Goldie: In September, I felt nervous and excited about the paper’s future. Ty and I were riding into September with the inertia of our 2019-2020 success when we were publishing 10-15 articles/week, even during quarantine. Still, many writers had graduated last year, so I worried that section editors would outnumber the writers, and the virtual Banner meetings would not attract new members.

Ty: I remember Goldie and I had many discussions about how we would recruit new members, specifically freshmen. We definitely did not expect the success that we have gotten this year. We also worried about replicating our brainstorms on a virtual platform, but Zoom has been very helpful in allowing people to get their ideas out there.

What difficulties have you seen this year with the paper, specifically with COVID?

Ty: I think the whole community aspect of The Banner has maybe been less familial than in years past. Getting to share a room with 20+ people every Friday really helped people bond and that can be difficult when you are conducting meetings with some faces you’ve never seen before, not to mention black screens. It’s obviously a give-and-take though, as we’ve seen a major increase in our production.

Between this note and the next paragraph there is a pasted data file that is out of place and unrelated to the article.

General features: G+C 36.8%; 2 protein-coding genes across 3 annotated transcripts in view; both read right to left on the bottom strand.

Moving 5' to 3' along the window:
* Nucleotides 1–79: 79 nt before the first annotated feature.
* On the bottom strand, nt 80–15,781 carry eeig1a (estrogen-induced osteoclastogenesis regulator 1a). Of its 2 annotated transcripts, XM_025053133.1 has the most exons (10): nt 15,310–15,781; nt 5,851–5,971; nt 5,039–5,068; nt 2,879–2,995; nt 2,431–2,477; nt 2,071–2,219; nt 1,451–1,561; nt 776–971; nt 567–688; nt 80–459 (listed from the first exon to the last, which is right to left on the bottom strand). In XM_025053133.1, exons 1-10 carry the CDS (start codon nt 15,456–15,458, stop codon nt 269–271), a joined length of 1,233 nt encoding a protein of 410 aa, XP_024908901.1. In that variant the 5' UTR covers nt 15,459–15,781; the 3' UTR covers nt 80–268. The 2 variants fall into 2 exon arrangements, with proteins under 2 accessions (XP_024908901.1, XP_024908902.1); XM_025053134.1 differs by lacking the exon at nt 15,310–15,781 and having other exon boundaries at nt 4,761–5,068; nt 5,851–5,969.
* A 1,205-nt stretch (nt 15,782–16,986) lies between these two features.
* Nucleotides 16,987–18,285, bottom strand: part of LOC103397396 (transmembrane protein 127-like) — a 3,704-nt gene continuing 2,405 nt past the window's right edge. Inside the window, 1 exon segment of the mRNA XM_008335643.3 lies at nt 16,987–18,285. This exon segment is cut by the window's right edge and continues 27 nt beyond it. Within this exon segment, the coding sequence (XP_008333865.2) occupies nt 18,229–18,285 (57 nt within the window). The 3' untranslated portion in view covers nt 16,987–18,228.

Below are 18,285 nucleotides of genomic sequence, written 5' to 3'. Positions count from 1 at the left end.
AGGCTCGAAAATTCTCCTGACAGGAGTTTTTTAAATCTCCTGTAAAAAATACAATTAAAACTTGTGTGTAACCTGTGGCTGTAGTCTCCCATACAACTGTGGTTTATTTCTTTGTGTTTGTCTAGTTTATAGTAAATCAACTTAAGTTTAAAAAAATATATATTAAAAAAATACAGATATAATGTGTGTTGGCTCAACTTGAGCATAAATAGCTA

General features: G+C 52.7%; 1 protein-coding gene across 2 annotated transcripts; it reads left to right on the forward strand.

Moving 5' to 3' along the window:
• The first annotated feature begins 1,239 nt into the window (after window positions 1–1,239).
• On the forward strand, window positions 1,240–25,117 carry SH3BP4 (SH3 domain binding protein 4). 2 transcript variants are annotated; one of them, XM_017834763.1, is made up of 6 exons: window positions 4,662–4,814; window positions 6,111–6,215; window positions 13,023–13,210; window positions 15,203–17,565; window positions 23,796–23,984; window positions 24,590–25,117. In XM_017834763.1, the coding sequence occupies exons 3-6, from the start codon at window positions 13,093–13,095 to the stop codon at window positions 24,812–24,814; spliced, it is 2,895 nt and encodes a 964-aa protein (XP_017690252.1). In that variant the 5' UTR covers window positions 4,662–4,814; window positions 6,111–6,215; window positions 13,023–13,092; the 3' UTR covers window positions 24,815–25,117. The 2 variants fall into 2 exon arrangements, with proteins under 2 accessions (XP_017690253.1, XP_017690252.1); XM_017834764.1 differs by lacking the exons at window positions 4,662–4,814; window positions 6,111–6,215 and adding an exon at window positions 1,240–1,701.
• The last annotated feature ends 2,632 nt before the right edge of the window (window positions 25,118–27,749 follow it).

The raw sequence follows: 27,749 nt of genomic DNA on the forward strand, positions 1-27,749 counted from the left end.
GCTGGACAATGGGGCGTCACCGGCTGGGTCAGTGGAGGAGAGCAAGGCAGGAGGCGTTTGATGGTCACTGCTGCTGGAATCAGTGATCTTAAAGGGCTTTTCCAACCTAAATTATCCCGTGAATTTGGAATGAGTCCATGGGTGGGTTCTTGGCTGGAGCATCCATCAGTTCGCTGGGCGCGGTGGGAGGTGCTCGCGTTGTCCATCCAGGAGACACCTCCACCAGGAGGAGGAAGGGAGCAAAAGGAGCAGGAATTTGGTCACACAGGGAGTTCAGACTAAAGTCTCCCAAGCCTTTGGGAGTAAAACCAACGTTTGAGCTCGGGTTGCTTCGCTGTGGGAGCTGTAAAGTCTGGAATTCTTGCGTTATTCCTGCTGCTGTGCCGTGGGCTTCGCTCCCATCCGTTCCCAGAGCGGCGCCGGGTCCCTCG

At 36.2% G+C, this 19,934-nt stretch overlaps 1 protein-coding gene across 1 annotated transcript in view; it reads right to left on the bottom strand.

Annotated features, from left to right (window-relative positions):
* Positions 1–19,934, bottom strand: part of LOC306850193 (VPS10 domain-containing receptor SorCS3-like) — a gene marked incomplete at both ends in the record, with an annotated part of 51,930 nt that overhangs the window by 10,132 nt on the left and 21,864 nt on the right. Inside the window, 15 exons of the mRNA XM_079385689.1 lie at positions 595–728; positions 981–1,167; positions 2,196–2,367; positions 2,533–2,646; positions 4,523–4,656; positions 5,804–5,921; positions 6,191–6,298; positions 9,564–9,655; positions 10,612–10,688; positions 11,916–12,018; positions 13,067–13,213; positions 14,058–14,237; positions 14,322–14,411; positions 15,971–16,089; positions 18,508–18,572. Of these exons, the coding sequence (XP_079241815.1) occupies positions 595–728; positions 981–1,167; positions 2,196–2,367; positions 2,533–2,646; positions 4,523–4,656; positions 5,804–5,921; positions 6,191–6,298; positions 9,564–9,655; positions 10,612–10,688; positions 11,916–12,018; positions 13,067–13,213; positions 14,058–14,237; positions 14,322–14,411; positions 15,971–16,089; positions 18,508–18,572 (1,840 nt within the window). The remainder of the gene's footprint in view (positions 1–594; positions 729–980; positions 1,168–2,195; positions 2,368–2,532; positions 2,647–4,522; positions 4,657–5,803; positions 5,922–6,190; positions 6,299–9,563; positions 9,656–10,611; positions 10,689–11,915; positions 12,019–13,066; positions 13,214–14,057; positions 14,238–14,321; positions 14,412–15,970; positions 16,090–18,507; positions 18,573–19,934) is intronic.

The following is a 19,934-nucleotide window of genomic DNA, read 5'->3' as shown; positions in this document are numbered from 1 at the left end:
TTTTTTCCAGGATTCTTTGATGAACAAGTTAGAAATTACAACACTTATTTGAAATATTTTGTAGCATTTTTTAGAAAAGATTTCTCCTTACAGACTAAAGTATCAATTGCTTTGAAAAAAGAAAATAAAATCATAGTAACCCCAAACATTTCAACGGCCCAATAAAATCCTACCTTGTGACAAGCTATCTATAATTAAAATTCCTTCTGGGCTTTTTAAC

Goldie: We lucked out with such a motivated team of writers this year that our main difficulty is positive: we receive too much content! Ty and I sometimes struggle to keep up with the articles flooding each section while also expanding in new directions with podcasts, graphic design, and photography/videography. In response to the influx of content, our assistant editor, Ishika Vyas, helps us edit and queue the articles.

Would you say there have been more or fewer articles written this year compared to previous years?

Mr. Crooke: We have more content this year, but I attribute that to the quality of leadership from executive editors to the section editors.

What was easier this year, or what silver linings have you seen?